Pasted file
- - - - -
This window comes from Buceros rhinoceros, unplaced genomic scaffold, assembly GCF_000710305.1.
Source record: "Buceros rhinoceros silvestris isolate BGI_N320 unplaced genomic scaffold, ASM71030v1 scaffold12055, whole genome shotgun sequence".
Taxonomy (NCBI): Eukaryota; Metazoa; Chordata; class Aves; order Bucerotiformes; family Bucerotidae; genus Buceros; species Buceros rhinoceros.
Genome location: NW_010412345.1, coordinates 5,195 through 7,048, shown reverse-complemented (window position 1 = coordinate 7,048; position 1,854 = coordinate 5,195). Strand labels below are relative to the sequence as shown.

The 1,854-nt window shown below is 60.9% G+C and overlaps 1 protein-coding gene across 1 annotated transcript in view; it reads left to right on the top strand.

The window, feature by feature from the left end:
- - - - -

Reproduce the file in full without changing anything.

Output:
This window comes from Buceros rhinoceros, unplaced genomic scaffold, assembly GCF_000710305.1.
Source record: "Buceros rhinoceros silvestris isolate BGI_N320 unplaced genomic scaffold, ASM71030v1 scaffold12055, whole genome shotgun sequence".
Taxonomy (NCBI): Eukaryota; Metazoa; Chordata; class Aves; order Bucerotiformes; family Bucerotidae; genus Buceros; species Buceros rhinoceros.
Genome location: NW_010412345.1, coordinates 5,195 through 7,048, shown reverse-complemented (window position 1 = coordinate 7,048; position 1,854 = coordinate 5,195). Strand labels below are relative to the sequence as shown.

The 1,854-nt window shown below is 60.9% G+C and overlaps 1 protein-coding gene across 1 annotated transcript in view; it reads left to right on the top strand.

The window, feature by feature from the left end: